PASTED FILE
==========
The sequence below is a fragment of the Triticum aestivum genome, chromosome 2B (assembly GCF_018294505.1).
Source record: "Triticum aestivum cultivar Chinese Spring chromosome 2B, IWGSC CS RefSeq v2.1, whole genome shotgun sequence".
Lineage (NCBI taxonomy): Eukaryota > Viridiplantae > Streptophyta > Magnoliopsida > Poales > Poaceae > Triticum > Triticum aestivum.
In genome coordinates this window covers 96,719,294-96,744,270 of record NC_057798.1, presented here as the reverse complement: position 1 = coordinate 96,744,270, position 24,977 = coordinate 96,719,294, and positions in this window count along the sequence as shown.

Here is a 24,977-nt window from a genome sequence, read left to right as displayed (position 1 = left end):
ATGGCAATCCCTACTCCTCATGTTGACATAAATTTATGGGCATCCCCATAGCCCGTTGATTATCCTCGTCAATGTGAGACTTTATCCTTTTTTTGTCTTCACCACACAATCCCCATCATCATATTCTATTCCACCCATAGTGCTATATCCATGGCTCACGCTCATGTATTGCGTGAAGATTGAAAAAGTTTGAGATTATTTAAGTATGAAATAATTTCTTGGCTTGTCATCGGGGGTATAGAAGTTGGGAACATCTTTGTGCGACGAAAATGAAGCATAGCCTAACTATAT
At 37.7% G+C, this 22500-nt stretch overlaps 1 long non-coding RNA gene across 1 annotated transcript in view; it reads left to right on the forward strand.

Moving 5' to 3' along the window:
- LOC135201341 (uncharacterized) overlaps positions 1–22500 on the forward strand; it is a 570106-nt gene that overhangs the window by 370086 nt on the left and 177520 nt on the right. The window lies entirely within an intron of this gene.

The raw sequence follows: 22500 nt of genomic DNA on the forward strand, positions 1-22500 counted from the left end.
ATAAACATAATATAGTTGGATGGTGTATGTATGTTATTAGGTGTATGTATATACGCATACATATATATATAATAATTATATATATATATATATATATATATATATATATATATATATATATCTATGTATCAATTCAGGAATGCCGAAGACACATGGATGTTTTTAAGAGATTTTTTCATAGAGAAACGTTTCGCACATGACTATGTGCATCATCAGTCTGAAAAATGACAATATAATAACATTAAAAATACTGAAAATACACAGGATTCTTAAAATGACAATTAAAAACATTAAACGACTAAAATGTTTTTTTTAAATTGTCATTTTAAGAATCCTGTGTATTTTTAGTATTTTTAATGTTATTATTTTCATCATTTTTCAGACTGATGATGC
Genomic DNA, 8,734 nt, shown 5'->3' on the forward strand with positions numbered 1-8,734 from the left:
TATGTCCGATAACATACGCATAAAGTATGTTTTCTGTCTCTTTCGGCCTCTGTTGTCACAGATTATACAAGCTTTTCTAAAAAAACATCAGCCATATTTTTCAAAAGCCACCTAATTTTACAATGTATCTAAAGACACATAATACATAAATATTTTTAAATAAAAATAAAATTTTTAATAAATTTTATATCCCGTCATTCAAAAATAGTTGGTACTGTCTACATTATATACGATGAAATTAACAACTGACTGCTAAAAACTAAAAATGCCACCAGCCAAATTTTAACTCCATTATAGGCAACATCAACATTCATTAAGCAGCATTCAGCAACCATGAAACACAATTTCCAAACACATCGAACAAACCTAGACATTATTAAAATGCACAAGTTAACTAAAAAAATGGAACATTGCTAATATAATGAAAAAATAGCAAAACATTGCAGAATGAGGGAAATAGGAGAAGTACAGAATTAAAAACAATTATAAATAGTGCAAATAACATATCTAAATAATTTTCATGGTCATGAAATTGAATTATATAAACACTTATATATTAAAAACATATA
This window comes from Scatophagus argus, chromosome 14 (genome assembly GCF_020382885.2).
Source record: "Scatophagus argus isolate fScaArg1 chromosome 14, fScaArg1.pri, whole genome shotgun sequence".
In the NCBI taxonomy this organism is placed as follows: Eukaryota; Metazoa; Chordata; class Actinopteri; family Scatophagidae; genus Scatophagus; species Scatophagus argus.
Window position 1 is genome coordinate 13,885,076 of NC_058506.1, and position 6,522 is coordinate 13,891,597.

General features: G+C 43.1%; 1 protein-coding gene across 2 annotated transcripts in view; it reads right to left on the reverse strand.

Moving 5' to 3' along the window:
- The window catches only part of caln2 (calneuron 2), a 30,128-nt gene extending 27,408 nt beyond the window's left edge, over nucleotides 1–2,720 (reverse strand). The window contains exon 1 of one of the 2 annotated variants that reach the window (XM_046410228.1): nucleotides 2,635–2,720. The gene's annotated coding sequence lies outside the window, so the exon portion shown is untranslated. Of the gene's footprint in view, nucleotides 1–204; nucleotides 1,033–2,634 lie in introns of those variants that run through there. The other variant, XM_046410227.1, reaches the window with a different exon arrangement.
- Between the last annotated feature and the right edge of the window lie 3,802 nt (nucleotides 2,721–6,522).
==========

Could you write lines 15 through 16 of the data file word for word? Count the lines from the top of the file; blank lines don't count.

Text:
Source record: "Scatophagus argus isolate fScaArg1 chromosome 14, fScaArg1.pri, whole genome shotgun sequence".
In the NCBI taxonomy this organism is placed as follows: Eukaryota; Metazoa; Chordata; class Actinopteri; family Scatophagidae; genus Scatophagus; species Scatophagus argus.